Co-Founder & Executive Director
Lauren Morando Rhim
Morando Rhim is Executive Director and Co-Founder of the National Center for Special Education in Charter Schools. A researcher, consultant, and advocate, she has spent the last 25 years striving to identify strategies to create and sustain high quality public schools for all students. She has published extensively about school reform and regularly consults with federal, state and local policy leaders as well as practitioners.
She provides strategic vision and oversees a variety of research, advocacy, coalition building, and field-based projects for NCSECS. Morando Rhim’s recent work includes conducting secondary analyses of the federal Civil Rights Data Collection, leading case studies of charter schools demonstrating exemplary growth for students with disabilities, and creating a national network of charter management organization special education coordinators. As the founder of LMR Consulting, she specialized in pressing education reform issues pertaining to school turnaround, charter schools, special education, and state and district support for school improvement. She was formerly a Senior Consultant at Public Impact where she conducted her own work and led project teams to produce research, evaluation, and technical assistance, and provide direct support to clients. As a faculty Research Associate at the University of Maryland, she conducted both research and external consulting and evaluations. While at UMD, Rhim directed Project Intersect, a four year, federally funded study of special education in charter schools and was a consultant to three other related initiatives: Project SEARCH, SPEDTACS, and the TA Customizer.
Rhim is committed to community service at the local level, having served on either her locally elected school board or a charter school board for the last eight years. A graduate of the University of Vermont, she holds a Masters from The George Washington University and a Ph.D. in Education Policy and Leadership from the University of Maryland.
Co-Founder & Senior Fellow
Paul T. O’Neill
Paul is an education attorney, professor and author with extensive experience in guiding education organizations through challenges and growth. He advises schools, authorizers, networks, non-profits, government agencies and philanthropies on the rules and complexities that apply to educational organizations as well as on effective board governance.
Paul’s professional experience spans the education sector. He served for several years as General Counsel of the SUNY Charter Schools Institute (CSI), one of the nation’s leading charter school authorizing offices. After this public service, he went into private practice in the boutique national education law firm of Brustein & Manasevit. He moved on to hold positions of Senior Vice President, Chief Regulatory Officer, head education lawyer and Senior Fellow for EdisonLearning, the national school management and services organization. Notably, Paul led Edison’s efforts to engage in the post-Katrina revitalization of public schooling in New Orleans. He is a former Associate Director of the Newgrange School and Educational Outreach Center in New Jersey, which serves individuals with learning disabilities, and a former litigator in the New York offices of Dewey Ballantine LLP and Willkie, Farr & Gallagher. On the academic side, Paul serves on the adjunct faculty of Columbia University’s Teachers College, where he teaches courses on education law and policy, including Designing Charter Schools, and Special Education Law & Policy. In 2011, he was honored to receive a Distinguished Alumni Award from Teachers College for achievement within 10 years of graduation.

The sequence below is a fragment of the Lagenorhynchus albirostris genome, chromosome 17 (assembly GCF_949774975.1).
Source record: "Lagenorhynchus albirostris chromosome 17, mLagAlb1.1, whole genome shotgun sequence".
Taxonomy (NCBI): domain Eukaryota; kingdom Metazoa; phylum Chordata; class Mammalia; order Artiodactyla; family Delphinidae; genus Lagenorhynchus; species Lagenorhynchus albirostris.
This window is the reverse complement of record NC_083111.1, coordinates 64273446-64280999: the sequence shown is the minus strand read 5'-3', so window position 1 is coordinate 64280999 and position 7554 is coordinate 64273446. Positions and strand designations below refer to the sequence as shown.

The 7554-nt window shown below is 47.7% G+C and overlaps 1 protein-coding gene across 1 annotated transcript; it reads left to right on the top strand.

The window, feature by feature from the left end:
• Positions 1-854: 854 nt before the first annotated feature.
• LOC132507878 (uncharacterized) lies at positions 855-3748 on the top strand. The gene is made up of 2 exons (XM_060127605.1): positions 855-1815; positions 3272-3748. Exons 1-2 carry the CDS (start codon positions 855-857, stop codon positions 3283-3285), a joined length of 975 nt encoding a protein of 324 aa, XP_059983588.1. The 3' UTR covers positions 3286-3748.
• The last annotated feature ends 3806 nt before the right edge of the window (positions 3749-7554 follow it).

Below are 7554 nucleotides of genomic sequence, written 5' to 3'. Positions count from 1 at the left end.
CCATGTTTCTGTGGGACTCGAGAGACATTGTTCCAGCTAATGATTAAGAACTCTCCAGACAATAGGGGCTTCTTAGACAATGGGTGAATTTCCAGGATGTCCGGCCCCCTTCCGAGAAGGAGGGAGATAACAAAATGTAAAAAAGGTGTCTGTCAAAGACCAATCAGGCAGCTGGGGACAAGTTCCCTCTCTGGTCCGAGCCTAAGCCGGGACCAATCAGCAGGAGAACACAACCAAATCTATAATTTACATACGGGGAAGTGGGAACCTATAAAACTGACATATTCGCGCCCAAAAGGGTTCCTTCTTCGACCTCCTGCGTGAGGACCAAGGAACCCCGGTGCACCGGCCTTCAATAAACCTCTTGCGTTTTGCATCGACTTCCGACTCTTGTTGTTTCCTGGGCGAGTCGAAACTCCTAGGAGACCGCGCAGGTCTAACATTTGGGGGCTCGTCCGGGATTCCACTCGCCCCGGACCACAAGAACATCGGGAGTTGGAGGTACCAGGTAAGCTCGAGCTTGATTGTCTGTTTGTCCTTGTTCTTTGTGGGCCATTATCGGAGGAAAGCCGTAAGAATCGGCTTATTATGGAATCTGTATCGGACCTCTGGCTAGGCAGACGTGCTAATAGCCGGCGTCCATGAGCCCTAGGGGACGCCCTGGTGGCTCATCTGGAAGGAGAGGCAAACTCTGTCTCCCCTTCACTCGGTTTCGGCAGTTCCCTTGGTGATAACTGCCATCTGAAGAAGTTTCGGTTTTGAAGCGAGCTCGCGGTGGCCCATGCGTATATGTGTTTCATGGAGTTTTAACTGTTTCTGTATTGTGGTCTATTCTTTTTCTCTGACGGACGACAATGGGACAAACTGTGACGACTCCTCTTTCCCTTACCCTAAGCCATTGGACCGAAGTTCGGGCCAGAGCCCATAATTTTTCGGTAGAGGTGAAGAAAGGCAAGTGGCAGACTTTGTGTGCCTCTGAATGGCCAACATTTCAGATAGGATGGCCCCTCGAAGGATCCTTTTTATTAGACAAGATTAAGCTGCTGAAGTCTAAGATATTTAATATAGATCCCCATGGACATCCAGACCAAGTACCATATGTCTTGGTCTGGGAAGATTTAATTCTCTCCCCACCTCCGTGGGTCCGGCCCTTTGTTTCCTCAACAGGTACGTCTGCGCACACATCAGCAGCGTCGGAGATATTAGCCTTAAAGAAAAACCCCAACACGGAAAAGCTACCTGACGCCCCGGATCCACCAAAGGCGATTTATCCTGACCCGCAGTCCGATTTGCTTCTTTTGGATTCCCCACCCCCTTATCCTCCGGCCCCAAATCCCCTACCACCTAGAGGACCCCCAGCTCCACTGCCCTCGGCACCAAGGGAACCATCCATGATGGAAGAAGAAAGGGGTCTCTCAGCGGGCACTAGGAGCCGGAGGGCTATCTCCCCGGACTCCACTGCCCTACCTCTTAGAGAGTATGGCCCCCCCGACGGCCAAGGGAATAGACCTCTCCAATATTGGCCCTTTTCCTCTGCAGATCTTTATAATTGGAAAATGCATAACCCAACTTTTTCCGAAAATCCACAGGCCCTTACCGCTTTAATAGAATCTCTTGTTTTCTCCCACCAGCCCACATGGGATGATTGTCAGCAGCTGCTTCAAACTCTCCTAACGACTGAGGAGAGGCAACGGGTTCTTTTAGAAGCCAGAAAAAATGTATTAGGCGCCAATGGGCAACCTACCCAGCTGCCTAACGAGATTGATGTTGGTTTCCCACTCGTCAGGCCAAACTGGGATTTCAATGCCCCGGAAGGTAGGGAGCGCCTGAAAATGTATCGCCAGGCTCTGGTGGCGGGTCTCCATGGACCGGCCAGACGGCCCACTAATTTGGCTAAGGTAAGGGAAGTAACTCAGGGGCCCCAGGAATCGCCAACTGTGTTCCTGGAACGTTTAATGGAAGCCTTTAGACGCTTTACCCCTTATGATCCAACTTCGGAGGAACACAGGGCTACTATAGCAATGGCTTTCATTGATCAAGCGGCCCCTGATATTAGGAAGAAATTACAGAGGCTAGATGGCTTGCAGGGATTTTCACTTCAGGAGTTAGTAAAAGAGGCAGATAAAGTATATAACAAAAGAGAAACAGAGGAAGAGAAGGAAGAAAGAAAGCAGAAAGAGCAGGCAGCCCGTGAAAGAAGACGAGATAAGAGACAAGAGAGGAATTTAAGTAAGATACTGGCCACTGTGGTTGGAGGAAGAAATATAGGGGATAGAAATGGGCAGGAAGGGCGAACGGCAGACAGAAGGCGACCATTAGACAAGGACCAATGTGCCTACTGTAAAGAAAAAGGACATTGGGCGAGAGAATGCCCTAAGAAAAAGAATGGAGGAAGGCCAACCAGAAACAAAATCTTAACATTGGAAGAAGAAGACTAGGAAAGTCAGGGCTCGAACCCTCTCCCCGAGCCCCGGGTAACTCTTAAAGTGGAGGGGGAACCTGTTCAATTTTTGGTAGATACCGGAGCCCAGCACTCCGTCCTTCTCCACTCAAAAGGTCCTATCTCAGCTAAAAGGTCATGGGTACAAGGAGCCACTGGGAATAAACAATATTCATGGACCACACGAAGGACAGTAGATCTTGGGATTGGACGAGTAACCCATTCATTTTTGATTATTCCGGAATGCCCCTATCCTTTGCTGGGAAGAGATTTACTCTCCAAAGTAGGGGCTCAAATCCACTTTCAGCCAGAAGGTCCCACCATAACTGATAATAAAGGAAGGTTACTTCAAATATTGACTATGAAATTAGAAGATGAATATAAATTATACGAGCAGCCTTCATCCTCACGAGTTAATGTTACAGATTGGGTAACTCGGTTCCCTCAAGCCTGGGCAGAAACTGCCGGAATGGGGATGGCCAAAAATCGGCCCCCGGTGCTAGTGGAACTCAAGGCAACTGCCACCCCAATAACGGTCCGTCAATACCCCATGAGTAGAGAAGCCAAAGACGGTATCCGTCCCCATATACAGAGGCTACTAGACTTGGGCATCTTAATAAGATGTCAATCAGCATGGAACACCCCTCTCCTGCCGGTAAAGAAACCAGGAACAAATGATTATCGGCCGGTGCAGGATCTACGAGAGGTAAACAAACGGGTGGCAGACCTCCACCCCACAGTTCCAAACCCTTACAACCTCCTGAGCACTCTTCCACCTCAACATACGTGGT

He is a frequent guest lecturer at other universities on a range of education reform topics and is the author of several books and numerous scholarly and professional articles. His books include the Charter School Law Deskbook (Lexis Nexis Publishers), soon to be in its 3rd Edition, and the No Child Left Behind Compliance Manual (LRP Publications), currently in its 2nd Edition.
Paul is committed to community service; he helped found charter schools in the South Bronx and New Orleans and is currently Chair of a charter school on Manhattan’s Lower East Side. He served for several years as Chair of the Education & Law Committee of the New York City Bar Association, as well as on the Professional Advisory Board of the National Center for Learning Disabilities, and on the board of the Learning Disabilities Association of New York City. A graduate of Oberlin College, Paul earned his J.D. from the University of Virginia School of Law and his M.Ed. from Teachers College.
Chief of Staff
Lindsay is an attorney and non-profit management professional who has spent much of her career focusing on human rights and diversity. Lindsay practiced federal litigation at the New York office of Weil Gotshal & Manges, LLP, then clerked for the Honorable Emmet G. Sullivan of the U.S. District Court for the District of Columbia. Following the active practice of law, she spent four years living in Guatemala where she worked with non-profit organizations centered on education and healthcare. Lindsay’s work with these organizations focused on leadership, organizational development, and sustainability. Prior to law school, Lindsay spent many years working in the areas of reproductive and civil rights, including working with women’s healthcare clinics, national advocacy organizations, and a civil rights law firm. She has a B.A. in U.S. History from the College of Charleston and graduated cum laude from Howard University School of Law.
Laura Jean Gilloux
Laura Jean leads the Center’s operational efforts to ensure smooth business practices and organizational efficiency. Prior to joining NCSECS, Laura Jean spent over eight years providing strategic event planning support for annual giving and capital campaign efforts in higher education. She was an integral part of the planning team that launched Dartmouth College’s $3 billion Call to Lead Campaign, its largest fundraising effort to date. LJ has a B.A. in English from the University of Missouri and a Masters of Liberal Arts from Dartmouth College where her studies focused on Creative Writing with an emphasis in Poetry. She is happy to have found a home at NCSECS as Operations Manager, supporting colleagues who challenge and inspire her.